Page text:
So he moved to the living room, bringing with him and opening the stack of bills she’d separated on the table. The cell phone bill was due the twenty-sixth, the same as the energy bill. Rent was always due on the first when his paycheck came in, so no problem there.
He shuffled through the stack and she continued to stretch, using the counter tops and doorways as her barres. Sometime after he turned on the TV for a little background noise, she nearly faded out entirely in as she worked the chores of preparing for the next day. The clatter and rattle of slamming utensil drawers and the Tupperware tumbling from the top shelf added another layer to the television’s low-volume conversations. When he looked up from the bills, she was pasting pieces of bread together with organic peanut butter and raspberry preserves. Then, she scooped the remainder of their tuna dinner onto lettuce in the Tupperware.
He was surprised to hear the kettle’s humming of a perfect middle C interrupting him an hour later. She was already making the tea she would drink before bed, and it was only 9 o’ clock. That was his signal: he could either join her in bed in the next fifteen minutes, or he could skulk into the room after she’d already fallen asleep. Not being tired, he remained on the sofa watching the news.
He vaguely remembered her offering him tea earlier, but he hated green tea, which was all they — or she, so they — bought. It upset his stomach.
Now that he was paying attention to the screen, he saw that the news banner headlines ticking updates about looming natural disasters, recent major highway accidents, and the flagging economy. The news is never news when the format and content are more or less the same. That is what he thought when he saw the last line, threading across the bottom of the screen, advertising the breaking news of the arrest of a B-list actor overturning tables in Vegas.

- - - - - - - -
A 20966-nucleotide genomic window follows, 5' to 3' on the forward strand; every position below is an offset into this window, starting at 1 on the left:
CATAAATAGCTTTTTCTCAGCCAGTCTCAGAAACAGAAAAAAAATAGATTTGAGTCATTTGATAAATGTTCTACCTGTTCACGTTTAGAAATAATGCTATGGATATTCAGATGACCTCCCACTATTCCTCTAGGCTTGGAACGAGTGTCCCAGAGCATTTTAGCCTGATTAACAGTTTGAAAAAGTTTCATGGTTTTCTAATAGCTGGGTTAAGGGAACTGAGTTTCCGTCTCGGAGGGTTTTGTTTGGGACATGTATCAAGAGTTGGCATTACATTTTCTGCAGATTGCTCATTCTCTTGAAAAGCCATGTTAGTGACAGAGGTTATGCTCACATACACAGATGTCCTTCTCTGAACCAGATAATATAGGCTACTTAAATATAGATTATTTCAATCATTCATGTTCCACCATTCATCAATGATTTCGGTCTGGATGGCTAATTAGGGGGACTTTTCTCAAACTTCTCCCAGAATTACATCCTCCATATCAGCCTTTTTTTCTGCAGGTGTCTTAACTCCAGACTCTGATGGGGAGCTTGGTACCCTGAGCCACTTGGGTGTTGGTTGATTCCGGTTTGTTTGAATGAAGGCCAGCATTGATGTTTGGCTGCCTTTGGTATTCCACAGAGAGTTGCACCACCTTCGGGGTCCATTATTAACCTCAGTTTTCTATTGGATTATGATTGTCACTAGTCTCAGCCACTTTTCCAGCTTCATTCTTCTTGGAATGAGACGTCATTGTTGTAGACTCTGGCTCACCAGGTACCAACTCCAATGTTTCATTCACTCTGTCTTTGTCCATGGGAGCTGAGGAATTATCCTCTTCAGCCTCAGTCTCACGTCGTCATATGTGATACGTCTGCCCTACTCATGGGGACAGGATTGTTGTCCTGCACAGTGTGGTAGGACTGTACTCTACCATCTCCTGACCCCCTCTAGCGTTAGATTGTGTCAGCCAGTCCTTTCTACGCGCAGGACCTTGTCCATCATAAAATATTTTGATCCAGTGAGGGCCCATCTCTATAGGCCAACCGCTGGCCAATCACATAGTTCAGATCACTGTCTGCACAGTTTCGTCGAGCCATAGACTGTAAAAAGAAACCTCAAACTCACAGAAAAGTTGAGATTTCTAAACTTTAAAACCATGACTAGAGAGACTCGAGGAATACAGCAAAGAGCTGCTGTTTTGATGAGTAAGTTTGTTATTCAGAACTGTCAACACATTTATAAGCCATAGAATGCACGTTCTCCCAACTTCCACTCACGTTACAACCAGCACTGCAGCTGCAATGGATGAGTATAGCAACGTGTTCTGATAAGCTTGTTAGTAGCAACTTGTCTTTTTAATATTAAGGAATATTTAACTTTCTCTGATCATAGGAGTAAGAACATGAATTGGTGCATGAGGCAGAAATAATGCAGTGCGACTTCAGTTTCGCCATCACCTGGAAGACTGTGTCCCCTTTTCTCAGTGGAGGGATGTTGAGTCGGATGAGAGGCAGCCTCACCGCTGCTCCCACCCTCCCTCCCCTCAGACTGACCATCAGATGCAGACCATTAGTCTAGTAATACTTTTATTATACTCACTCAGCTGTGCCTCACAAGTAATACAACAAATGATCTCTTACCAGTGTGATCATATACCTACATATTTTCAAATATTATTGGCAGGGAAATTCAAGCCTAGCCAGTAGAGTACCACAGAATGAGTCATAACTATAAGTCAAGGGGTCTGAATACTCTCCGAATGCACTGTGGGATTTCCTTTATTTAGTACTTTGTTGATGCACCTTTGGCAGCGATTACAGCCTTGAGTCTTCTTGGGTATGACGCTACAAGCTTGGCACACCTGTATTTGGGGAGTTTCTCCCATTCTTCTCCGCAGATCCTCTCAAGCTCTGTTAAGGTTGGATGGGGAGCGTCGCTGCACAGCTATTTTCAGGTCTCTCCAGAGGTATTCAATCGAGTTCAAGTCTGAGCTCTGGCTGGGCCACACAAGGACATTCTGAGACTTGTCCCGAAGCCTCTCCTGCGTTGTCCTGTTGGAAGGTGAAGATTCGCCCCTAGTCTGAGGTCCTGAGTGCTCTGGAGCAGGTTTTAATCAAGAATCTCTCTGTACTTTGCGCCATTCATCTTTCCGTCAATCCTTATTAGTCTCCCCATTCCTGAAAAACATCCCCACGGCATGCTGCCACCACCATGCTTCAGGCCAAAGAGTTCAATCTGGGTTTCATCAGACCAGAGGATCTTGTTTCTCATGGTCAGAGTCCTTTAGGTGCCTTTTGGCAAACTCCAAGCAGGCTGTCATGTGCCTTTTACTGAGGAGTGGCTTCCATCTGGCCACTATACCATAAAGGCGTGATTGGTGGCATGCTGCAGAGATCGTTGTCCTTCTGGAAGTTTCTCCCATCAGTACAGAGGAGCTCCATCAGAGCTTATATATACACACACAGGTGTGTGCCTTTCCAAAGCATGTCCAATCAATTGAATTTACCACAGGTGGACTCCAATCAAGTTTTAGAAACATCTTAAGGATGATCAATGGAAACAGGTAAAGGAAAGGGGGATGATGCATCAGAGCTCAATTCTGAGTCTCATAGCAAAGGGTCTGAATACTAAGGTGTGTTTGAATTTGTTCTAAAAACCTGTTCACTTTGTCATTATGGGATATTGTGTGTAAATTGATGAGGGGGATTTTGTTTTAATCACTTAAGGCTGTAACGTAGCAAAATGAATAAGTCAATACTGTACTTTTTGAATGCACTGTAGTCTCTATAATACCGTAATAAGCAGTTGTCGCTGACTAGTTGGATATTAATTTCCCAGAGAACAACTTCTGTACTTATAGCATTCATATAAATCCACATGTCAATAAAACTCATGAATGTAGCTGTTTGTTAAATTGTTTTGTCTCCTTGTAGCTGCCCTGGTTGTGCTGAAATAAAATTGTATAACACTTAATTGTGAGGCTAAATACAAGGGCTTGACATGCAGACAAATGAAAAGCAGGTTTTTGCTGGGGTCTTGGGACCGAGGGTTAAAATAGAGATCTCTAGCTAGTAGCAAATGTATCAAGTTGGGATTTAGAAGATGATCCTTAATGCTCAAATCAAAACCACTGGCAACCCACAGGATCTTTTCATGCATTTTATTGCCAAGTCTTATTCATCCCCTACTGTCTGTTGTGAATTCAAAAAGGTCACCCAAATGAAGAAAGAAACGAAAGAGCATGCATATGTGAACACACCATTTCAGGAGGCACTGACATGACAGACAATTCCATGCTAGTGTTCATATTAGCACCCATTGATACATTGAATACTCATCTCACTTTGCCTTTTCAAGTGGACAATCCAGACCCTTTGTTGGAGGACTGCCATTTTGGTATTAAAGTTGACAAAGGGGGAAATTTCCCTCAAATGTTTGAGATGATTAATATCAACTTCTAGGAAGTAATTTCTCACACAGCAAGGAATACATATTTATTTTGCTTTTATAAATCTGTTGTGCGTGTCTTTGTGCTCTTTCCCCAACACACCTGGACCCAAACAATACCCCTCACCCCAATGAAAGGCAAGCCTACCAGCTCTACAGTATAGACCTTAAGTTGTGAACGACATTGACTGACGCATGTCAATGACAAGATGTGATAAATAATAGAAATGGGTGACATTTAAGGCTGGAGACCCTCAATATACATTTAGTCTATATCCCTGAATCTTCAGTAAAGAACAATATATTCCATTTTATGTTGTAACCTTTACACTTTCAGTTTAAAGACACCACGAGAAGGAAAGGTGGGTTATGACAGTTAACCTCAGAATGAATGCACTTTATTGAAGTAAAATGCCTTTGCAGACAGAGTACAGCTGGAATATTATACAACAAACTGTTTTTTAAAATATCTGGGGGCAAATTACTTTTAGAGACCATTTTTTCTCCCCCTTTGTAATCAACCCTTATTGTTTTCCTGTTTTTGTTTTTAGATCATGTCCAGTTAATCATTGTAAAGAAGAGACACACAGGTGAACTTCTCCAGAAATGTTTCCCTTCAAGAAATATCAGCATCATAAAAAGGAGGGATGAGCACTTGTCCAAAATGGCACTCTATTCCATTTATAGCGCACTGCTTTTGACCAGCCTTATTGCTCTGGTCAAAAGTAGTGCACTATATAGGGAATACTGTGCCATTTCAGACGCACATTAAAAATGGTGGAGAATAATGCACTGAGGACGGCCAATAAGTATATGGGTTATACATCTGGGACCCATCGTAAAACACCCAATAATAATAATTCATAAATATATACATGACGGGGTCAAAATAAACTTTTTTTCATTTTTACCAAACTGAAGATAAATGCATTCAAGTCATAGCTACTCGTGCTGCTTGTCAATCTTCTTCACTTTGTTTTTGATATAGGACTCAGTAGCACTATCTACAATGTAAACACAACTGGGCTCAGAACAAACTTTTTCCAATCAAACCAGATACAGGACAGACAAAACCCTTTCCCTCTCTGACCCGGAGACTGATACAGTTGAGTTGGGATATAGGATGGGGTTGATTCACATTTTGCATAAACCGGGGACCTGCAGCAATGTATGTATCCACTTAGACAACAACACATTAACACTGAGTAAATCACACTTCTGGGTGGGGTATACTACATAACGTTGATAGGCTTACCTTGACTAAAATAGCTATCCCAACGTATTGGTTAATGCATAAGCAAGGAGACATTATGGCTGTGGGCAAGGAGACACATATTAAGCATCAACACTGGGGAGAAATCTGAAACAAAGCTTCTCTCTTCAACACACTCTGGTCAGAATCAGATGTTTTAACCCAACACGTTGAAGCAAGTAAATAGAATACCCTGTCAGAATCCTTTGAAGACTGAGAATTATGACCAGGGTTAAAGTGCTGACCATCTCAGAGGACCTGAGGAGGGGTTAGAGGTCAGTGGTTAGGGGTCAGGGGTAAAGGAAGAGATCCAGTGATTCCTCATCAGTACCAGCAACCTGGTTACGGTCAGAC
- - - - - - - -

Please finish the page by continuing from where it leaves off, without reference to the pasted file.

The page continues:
When he woke up on the couch, he had been sleeping face-down in the brown corduroy cushion so that the lines had formed on his cheek. He rubbed them, and then his eyes to see the television playing a very early morning recap of the day’s events he’d watched four hours ago.
The bedroom lamp had been left on the lowest setting, and the half-drunk mug of tea rested on a coaster. He didn’t know what overcame him, but he grabbed it, and downed the rest of the cold, sedimentary tea, which caused him to gag. This he did as quietly as possible not to disturb her.
Her long brown hair was still wound in its bun–fist, but her bangs had flopped out and covered her eyes in sleep. In a cocoon of covers, she lay with the white sheets pinned around her. When he broke in, he discovered why she had taken such care to protect herself. To bed she had worn nothing but pink fuzzy socks. He’d never understood why she did this. At first, it was funny. Then, it was cute and sometimes sexy. Tonight, it was painful.
Under the sheets, he did not touch her at all until he was turning away. She faced the nightstand, and he, the window. The process required his backside to brush against hers. That used to be funny, too.
This is the second installment of a short story I wrote in 2012. The first can be found here.